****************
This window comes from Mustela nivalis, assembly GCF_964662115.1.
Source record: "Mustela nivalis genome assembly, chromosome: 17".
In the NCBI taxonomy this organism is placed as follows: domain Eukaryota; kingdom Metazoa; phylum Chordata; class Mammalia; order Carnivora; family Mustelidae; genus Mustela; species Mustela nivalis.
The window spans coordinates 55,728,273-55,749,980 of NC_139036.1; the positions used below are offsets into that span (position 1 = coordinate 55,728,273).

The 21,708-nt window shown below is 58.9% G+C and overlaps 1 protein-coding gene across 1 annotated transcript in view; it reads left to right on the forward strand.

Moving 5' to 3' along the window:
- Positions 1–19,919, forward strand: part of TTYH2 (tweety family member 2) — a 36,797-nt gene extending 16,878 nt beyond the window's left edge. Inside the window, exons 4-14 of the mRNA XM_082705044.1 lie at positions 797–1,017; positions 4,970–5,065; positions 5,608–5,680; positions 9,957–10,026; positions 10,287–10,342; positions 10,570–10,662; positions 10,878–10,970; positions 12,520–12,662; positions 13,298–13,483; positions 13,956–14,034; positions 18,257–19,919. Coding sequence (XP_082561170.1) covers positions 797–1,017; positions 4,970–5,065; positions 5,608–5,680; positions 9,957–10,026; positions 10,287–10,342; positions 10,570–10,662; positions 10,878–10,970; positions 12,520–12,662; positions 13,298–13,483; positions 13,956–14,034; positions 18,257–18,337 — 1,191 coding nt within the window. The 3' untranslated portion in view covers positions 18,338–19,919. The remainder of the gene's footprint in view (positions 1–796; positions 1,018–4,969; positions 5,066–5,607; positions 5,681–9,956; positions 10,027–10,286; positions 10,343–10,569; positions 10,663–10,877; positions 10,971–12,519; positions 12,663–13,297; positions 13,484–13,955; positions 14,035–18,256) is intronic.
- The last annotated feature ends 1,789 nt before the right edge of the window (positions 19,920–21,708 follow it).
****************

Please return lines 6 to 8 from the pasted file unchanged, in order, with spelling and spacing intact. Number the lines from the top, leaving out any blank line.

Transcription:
Moving 5' to 3' along the window:
- Positions 1–19,919, forward strand: part of TTYH2 (tweety family member 2) — a 36,797-nt gene extending 16,878 nt beyond the window's left edge. Inside the window, exons 4-14 of the mRNA XM_082705044.1 lie at positions 797–1,017; positions 4,970–5,065; positions 5,608–5,680; positions 9,957–10,026; positions 10,287–10,342; positions 10,570–10,662; positions 10,878–10,970; positions 12,520–12,662; positions 13,298–13,483; positions 13,956–14,034; positions 18,257–19,919. Coding sequence (XP_082561170.1) covers positions 797–1,017; positions 4,970–5,065; positions 5,608–5,680; positions 9,957–10,026; positions 10,287–10,342; positions 10,570–10,662; positions 10,878–10,970; positions 12,520–12,662; positions 13,298–13,483; positions 13,956–14,034; positions 18,257–18,337 — 1,191 coding nt within the window. The 3' untranslated portion in view covers positions 18,338–19,919. The remainder of the gene's footprint in view (positions 1–796; positions 1,018–4,969; positions 5,066–5,607; positions 5,681–9,956; positions 10,027–10,286; positions 10,343–10,569; positions 10,663–10,877; positions 10,971–12,519; positions 12,663–13,297; positions 13,484–13,955; positions 14,035–18,256) is intronic.
- The last annotated feature ends 1,789 nt before the right edge of the window (positions 19,920–21,708 follow it).